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In the vast expanse of the cosmic order, where stars twinkle and planets dance, a unique alignment has brought together two nations, New Zealand and India, at a pivotal juncture. As the stars seem to align, it is not just the celestial bodies that have converged but also the aspirations and endeavours of these countries.

The recent coincidence of NZ’s most extensive 50-member trade mission to India and India’s ground-breaking lunar landing presents an extraordinary opportunity for these two nations to transcend historical constraints and elevate their relationship to new heights. Particularly given the fact that a NZ company played a vital role in the mission’s navigation systems.

In times when diplomatic relationships are increasingly measured by their economic collaborations, NZ’s largest-ever business delegation arriving in India is a momentous occasion. While physical distances have always posed challenges, the shared goals and visions of the two nations now seem to converge in remarkable ways. The timing couldn’t be more opportune, as India’s Chandrayaan-3 lunar mission touched down on the Moon’s south pole, marking a historic feat in space exploration.

This synchrony, whether cosmically orchestrated or coincidental, holds the promise of forging a strong and mutually beneficial partnership.

The lunar landing itself is a testament to human ingenuity and innovation, yet it bears an even more profound significance for NZ and India. For the first time in history, a spacecraft has achieved the remarkable feat of landing on the lunar antipode, a scientific marvel that mirrors the extraordinary potential of the NZ-India relationship.

This cosmic alignment is further underscored by the pivotal role played by NZ’s own Rakon, a technology company whose Bengaluru facility contributed to the mission’s intricate navigation system. Such collaboration on a mission of this magnitude symbolises the strength and compatibility of the expertise that both nations bring to the table.

It is often said that great endeavours bring people closer, and this is precisely the essence of the burgeoning NZ-India relationship. The shared pursuit of technological advancements, scientific breakthroughs, and economic prosperity has the power to propel these nations into a higher orbit of cooperation.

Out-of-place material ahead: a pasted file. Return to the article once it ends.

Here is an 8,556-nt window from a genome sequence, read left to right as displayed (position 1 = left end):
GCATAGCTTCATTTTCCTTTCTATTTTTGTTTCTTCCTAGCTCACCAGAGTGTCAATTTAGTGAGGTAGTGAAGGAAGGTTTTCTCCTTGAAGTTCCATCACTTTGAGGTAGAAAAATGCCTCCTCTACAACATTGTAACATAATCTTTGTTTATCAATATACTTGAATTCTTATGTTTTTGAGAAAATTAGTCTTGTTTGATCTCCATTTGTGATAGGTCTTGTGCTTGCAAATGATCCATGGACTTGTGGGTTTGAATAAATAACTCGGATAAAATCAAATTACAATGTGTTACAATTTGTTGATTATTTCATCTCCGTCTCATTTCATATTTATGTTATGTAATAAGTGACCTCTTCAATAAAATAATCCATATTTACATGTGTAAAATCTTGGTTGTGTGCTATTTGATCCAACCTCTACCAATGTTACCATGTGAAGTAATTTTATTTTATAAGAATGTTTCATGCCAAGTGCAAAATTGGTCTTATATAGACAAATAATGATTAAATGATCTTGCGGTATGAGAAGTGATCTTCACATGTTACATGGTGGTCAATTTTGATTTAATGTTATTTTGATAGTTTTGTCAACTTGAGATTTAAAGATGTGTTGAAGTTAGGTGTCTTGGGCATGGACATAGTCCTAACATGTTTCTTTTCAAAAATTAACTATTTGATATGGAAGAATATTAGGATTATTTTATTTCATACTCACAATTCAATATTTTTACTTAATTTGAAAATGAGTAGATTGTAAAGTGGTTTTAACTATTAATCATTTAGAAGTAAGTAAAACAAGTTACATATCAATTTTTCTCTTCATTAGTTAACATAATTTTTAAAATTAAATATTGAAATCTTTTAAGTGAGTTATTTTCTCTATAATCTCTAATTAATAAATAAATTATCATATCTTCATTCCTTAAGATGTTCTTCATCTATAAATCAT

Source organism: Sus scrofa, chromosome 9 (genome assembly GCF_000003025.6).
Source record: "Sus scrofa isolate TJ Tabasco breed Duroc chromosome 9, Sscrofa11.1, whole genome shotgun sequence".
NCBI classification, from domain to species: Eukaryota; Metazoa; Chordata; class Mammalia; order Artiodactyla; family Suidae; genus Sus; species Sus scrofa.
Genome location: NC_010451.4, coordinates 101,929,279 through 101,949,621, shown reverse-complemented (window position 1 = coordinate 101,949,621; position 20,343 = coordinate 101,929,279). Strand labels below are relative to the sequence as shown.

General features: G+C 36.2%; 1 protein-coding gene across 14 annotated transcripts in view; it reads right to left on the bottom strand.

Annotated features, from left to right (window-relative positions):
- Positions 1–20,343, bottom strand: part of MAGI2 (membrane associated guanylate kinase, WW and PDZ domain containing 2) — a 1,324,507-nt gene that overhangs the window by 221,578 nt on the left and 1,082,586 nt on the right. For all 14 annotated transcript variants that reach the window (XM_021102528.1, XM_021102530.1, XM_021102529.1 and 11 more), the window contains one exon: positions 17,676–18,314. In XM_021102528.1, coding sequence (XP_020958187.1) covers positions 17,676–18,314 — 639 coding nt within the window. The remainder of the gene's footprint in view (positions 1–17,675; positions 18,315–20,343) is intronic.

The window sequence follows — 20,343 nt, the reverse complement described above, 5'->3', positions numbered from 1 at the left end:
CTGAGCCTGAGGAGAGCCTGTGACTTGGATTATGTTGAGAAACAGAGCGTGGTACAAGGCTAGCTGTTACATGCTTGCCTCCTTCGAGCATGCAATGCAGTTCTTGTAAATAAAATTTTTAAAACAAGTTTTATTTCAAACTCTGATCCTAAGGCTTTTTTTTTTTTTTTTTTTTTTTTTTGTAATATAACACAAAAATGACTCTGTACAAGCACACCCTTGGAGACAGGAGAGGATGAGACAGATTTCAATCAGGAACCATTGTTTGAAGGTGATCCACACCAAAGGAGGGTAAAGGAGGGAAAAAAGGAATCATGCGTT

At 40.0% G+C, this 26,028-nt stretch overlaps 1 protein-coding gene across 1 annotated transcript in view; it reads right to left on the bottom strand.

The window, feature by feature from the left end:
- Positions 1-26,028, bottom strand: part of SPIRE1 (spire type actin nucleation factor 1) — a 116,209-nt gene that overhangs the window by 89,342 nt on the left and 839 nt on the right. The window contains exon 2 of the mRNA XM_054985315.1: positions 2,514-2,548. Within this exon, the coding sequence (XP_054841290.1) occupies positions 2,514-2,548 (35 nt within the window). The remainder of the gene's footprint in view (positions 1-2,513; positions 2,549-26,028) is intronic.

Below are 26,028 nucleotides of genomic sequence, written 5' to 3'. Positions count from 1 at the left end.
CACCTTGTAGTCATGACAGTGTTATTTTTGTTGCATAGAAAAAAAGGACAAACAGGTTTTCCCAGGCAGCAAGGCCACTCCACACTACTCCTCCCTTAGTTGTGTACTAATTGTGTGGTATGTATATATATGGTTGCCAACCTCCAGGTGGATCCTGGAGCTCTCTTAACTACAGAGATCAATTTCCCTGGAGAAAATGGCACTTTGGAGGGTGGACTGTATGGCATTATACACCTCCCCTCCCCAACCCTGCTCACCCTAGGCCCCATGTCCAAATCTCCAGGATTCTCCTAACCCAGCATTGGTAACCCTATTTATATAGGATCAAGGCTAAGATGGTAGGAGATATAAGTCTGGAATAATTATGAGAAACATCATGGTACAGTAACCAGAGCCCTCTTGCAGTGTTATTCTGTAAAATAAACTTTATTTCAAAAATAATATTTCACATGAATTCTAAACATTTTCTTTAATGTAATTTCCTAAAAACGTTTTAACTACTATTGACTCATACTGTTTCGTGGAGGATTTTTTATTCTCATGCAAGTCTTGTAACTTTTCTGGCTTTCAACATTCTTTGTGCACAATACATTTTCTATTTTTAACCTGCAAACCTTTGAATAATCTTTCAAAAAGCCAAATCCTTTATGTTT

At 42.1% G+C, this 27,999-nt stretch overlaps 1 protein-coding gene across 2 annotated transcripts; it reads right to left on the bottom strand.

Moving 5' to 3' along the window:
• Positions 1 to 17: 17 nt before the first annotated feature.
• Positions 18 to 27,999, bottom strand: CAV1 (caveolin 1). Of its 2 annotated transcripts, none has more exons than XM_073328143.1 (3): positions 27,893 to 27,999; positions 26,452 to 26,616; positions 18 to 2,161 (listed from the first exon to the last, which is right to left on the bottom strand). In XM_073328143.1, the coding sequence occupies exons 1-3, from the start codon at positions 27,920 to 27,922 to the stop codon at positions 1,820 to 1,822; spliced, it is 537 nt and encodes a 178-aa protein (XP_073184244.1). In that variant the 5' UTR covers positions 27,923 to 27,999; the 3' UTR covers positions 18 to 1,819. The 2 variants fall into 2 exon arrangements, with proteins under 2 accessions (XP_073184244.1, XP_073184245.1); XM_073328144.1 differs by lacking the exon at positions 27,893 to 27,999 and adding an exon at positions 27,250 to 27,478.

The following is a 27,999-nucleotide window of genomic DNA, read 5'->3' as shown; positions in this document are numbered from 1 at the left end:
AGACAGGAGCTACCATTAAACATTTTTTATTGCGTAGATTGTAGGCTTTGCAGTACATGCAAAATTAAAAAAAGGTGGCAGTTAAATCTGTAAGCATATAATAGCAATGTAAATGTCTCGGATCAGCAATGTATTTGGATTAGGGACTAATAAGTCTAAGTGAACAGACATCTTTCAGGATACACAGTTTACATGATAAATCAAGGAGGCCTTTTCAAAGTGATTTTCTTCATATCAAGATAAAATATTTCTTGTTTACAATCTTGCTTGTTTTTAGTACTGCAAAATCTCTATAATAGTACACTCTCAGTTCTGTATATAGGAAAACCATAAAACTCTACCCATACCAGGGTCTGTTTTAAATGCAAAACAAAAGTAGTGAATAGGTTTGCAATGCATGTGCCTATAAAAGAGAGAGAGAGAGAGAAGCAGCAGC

The success of Rakon’s contribution to the Chandrayaan-3 mission exemplifies the potential for NZ companies to play a significant role in India’s technological landscape, fostering innovation and knowledge exchange.

As the business delegation from NZ embarks on its journey in India, there is a palpable sense of optimism in the air. The alignment of aspirations, like celestial bodies harmonising in the night sky, suggests that the upcoming days could yield substantial progress.

The hope of sealing substantial trade deals, fostering investments, and enhancing bilateral relations is not merely wishful thinking. Rather, it is a logical continuation of the cosmic synergy that has brought NZ and India together in an unprecedented manner.

The parallels between space exploration and diplomatic engagement are striking. Just as the lunar landing required meticulous planning, precise calculations, and unwavering determination, so too does the cultivation of strong international relations. The groundwork laid by diplomats and business leaders is akin to plotting the course of a spacecraft in uncharted territory. However, just as the Chandrayaan-3 mission reached its destination, the business mission NZ to India carries the promise of arriving at a destination where the two nations thrive in tandem.

In a world grappling with challenges that transcend borders, collaborations like these offer a beacon of hope. The NZ-India relationship has languished in the doldrums for too long, constrained by geographical distances and historical circumstances.

The convergence of the lunar landing and the trade mission serves as a reminder that the universe is vast, mysterious, and full of surprises – and that great things can be achieved when nations dare to reach for the stars.

Let’s hope the deliberations in New Delhi this week and next lead to some real big deals landing on this little antipodal nation that’s so close to our own planet’s south pole, just as Chandrayaan-3 did on our beloved satellite’s south pole.

First Appeared in the Indian Weekender on 24 August 2023